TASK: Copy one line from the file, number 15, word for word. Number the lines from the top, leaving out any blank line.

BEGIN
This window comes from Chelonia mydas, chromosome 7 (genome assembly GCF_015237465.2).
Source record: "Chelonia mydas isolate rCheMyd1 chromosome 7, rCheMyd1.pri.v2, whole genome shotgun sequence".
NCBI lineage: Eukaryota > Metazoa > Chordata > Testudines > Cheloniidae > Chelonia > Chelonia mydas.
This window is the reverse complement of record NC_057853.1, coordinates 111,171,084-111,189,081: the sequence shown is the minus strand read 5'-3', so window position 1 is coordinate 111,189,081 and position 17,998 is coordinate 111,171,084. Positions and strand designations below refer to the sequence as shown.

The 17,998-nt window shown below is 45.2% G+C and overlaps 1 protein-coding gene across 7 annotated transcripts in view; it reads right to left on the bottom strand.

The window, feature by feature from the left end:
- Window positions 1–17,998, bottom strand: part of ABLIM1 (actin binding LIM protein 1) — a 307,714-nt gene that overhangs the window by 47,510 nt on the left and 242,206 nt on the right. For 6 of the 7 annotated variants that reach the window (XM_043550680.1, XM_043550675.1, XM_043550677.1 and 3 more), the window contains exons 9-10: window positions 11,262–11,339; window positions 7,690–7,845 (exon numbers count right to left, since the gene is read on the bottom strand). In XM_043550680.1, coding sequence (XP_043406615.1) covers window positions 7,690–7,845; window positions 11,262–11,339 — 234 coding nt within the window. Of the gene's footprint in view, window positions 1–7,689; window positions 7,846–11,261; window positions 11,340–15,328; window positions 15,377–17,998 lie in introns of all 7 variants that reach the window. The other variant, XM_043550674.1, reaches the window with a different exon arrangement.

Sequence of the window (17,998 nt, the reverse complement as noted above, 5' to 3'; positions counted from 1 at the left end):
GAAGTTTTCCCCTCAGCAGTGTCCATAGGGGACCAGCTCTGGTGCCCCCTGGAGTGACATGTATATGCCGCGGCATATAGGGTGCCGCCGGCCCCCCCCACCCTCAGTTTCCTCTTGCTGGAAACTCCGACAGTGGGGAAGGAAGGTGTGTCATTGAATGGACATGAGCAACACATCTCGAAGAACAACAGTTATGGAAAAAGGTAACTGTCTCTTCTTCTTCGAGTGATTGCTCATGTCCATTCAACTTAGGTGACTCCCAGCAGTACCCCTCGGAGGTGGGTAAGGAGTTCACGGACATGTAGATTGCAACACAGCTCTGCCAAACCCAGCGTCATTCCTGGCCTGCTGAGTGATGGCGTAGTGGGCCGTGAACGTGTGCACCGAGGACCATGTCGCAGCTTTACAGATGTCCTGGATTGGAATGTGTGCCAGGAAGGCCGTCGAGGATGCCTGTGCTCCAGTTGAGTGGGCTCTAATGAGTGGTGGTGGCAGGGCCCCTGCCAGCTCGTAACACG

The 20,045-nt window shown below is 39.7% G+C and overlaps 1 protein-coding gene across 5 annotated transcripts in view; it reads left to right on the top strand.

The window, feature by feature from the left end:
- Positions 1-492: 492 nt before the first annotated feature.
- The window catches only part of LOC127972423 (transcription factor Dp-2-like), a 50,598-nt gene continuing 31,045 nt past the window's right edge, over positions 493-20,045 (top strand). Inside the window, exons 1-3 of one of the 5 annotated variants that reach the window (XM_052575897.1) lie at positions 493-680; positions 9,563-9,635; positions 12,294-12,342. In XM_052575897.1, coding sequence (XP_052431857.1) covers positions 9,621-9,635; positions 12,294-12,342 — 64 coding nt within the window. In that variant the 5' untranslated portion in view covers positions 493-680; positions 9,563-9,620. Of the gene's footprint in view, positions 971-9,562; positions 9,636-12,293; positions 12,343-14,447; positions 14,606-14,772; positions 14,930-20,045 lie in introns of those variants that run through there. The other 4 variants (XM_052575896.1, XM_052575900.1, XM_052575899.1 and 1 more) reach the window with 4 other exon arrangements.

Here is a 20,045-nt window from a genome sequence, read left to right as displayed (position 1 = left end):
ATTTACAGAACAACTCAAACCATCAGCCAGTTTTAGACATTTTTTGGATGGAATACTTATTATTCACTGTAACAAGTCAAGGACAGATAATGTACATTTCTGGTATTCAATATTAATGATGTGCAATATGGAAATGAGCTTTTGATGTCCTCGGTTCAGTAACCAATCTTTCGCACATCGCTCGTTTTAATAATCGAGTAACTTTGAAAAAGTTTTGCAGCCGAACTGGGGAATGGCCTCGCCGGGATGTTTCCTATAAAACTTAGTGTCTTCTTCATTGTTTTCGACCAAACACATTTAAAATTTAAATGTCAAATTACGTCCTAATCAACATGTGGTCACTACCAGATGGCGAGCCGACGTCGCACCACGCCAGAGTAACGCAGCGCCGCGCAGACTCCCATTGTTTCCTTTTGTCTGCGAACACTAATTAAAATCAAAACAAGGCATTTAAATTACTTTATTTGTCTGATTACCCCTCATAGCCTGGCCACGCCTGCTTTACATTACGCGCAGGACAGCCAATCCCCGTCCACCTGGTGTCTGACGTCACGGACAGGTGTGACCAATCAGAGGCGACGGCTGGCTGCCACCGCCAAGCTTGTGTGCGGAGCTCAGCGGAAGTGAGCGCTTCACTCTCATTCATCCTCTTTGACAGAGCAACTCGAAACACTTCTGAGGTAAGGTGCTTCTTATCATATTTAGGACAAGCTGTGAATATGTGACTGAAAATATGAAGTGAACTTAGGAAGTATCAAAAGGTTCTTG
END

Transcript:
ATTTACAGAACAACTCAAACCATCAGCCAGTTTTAGACATTTTTTGGATGGAATACTTATTATTCACTGTAACAAGTCAAGGACAGATAATGTACATTTCTGGTATTCAATATTAATGATGTGCAATATGGAAATGAGCTTTTGATGTCCTCGGTTCAGTAACCAATCTTTCGCACATCGCTCGTTTTAATAATCGAGTAACTTTGAAAAAGTTTTGCAGCCGAACTGGGGAATGGCCTCGCCGGGATGTTTCCTATAAAACTTAGTGTCTTCTTCATTGTTTTCGACCAAACACATTTAAAATTTAAATGTCAAATTACGTCCTAATCAACATGTGGTCACTACCAGATGGCGAGCCGACGTCGCACCACGCCAGAGTAACGCAGCGCCGCGCAGACTCCCATTGTTTCCTTTTGTCTGCGAACACTAATTAAAATCAAAACAAGGCATTTAAATTACTTTATTTGTCTGATTACCCCTCATAGCCTGGCCACGCCTGCTTTACATTACGCGCAGGACAGCCAATCCCCGTCCACCTGGTGTCTGACGTCACGGACAGGTGTGACCAATCAGAGGCGACGGCTGGCTGCCACCGCCAAGCTTGTGTGCGGAGCTCAGCGGAAGTGAGCGCTTCACTCTCATTCATCCTCTTTGACAGAGCAACTCGAAACACTTCTGAGGTAAGGTGCTTCTTATCATATTTAGGACAAGCTGTGAATATGTGACTGAAAATATGAAGTGAACTTAGGAAGTATCAAAAGGTTCTTG